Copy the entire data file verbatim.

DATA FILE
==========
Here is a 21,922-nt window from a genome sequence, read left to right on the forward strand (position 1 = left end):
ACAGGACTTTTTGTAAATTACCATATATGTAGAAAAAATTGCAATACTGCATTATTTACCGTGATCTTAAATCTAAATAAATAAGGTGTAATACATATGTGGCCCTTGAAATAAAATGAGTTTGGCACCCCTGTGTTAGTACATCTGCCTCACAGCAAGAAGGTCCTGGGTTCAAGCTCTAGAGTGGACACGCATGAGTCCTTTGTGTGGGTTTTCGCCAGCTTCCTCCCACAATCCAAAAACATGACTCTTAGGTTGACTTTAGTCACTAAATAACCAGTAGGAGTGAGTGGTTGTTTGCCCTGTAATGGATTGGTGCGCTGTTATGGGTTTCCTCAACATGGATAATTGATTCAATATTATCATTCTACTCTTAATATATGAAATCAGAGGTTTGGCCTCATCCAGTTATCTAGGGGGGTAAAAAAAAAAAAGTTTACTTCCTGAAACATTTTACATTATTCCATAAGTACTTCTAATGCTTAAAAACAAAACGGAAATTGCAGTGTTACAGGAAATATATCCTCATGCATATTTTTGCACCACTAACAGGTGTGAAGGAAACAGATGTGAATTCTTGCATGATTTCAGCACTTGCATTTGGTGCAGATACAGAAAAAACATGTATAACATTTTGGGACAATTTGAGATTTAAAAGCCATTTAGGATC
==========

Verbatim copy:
Here is a 21,922-nt window from a genome sequence, read left to right on the forward strand (position 1 = left end):
ACAGGACTTTTTGTAAATTACCATATATGTAGAAAAAATTGCAATACTGCATTATTTACCGTGATCTTAAATCTAAATAAATAAGGTGTAATACATATGTGGCCCTTGAAATAAAATGAGTTTGGCACCCCTGTGTTAGTACATCTGCCTCACAGCAAGAAGGTCCTGGGTTCAAGCTCTAGAGTGGACACGCATGAGTCCTTTGTGTGGGTTTTCGCCAGCTTCCTCCCACAATCCAAAAACATGACTCTTAGGTTGACTTTAGTCACTAAATAACCAGTAGGAGTGAGTGGTTGTTTGCCCTGTAATGGATTGGTGCGCTGTTATGGGTTTCCTCAACATGGATAATTGATTCAATATTATCATTCTACTCTTAATATATGAAATCAGAGGTTTGGCCTCATCCAGTTATCTAGGGGGGTAAAAAAAAAAAAGTTTACTTCCTGAAACATTTTACATTATTCCATAAGTACTTCTAATGCTTAAAAACAAAACGGAAATTGCAGTGTTACAGGAAATATATCCTCATGCATATTTTTGCACCACTAACAGGTGTGAAGGAAACAGATGTGAATTCTTGCATGATTTCAGCACTTGCATTTGGTGCAGATACAGAAAAAACATGTATAACATTTTGGGACAATTTGAGATTTAAAAGCCATTTAGGATC